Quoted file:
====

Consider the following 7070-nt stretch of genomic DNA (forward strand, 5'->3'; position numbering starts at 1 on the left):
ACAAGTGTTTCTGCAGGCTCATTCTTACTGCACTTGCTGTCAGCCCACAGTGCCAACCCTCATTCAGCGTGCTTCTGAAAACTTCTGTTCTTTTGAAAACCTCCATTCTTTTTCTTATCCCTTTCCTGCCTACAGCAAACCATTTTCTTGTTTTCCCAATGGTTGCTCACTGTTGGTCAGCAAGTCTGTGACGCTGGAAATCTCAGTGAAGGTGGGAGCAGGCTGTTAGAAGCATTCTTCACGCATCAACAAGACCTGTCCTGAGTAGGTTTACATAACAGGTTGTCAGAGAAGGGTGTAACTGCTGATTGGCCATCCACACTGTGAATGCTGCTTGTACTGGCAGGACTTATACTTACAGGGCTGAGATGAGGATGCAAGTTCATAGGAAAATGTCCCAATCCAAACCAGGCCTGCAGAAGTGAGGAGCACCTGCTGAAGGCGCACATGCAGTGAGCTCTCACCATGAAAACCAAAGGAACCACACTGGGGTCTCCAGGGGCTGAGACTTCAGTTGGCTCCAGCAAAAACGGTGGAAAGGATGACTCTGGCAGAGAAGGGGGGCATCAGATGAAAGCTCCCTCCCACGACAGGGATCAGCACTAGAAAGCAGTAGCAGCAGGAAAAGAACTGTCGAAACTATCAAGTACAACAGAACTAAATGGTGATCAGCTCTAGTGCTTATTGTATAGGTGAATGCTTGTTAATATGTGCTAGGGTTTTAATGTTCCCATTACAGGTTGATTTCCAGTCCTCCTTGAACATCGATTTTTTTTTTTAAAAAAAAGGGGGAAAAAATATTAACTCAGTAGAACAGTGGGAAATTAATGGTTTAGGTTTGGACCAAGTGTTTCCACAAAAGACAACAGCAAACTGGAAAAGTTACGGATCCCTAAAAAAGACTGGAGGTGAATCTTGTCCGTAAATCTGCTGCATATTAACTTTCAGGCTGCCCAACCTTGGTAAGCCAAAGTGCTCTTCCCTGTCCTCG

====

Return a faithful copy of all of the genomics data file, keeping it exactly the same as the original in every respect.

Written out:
Consider the following 7070-nt stretch of genomic DNA (forward strand, 5'->3'; position numbering starts at 1 on the left):
ACAAGTGTTTCTGCAGGCTCATTCTTACTGCACTTGCTGTCAGCCCACAGTGCCAACCCTCATTCAGCGTGCTTCTGAAAACTTCTGTTCTTTTGAAAACCTCCATTCTTTTTCTTATCCCTTTCCTGCCTACAGCAAACCATTTTCTTGTTTTCCCAATGGTTGCTCACTGTTGGTCAGCAAGTCTGTGACGCTGGAAATCTCAGTGAAGGTGGGAGCAGGCTGTTAGAAGCATTCTTCACGCATCAACAAGACCTGTCCTGAGTAGGTTTACATAACAGGTTGTCAGAGAAGGGTGTAACTGCTGATTGGCCATCCACACTGTGAATGCTGCTTGTACTGGCAGGACTTATACTTACAGGGCTGAGATGAGGATGCAAGTTCATAGGAAAATGTCCCAATCCAAACCAGGCCTGCAGAAGTGAGGAGCACCTGCTGAAGGCGCACATGCAGTGAGCTCTCACCATGAAAACCAAAGGAACCACACTGGGGTCTCCAGGGGCTGAGACTTCAGTTGGCTCCAGCAAAAACGGTGGAAAGGATGACTCTGGCAGAGAAGGGGGGCATCAGATGAAAGCTCCCTCCCACGACAGGGATCAGCACTAGAAAGCAGTAGCAGCAGGAAAAGAACTGTCGAAACTATCAAGTACAACAGAACTAAATGGTGATCAGCTCTAGTGCTTATTGTATAGGTGAATGCTTGTTAATATGTGCTAGGGTTTTAATGTTCCCATTACAGGTTGATTTCCAGTCCTCCTTGAACATCGATTTTTTTTTTTAAAAAAAAGGGGGAAAAAATATTAACTCAGTAGAACAGTGGGAAATTAATGGTTTAGGTTTGGACCAAGTGTTTCCACAAAAGACAACAGCAAACTGGAAAAGTTACGGATCCCTAAAAAAGACTGGAGGTGAATCTTGTCCGTAAATCTGCTGCATATTAACTTTCAGGCTGCCCAACCTTGGTAAGCCAAAGTGCTCTTCCCTGTCCTCG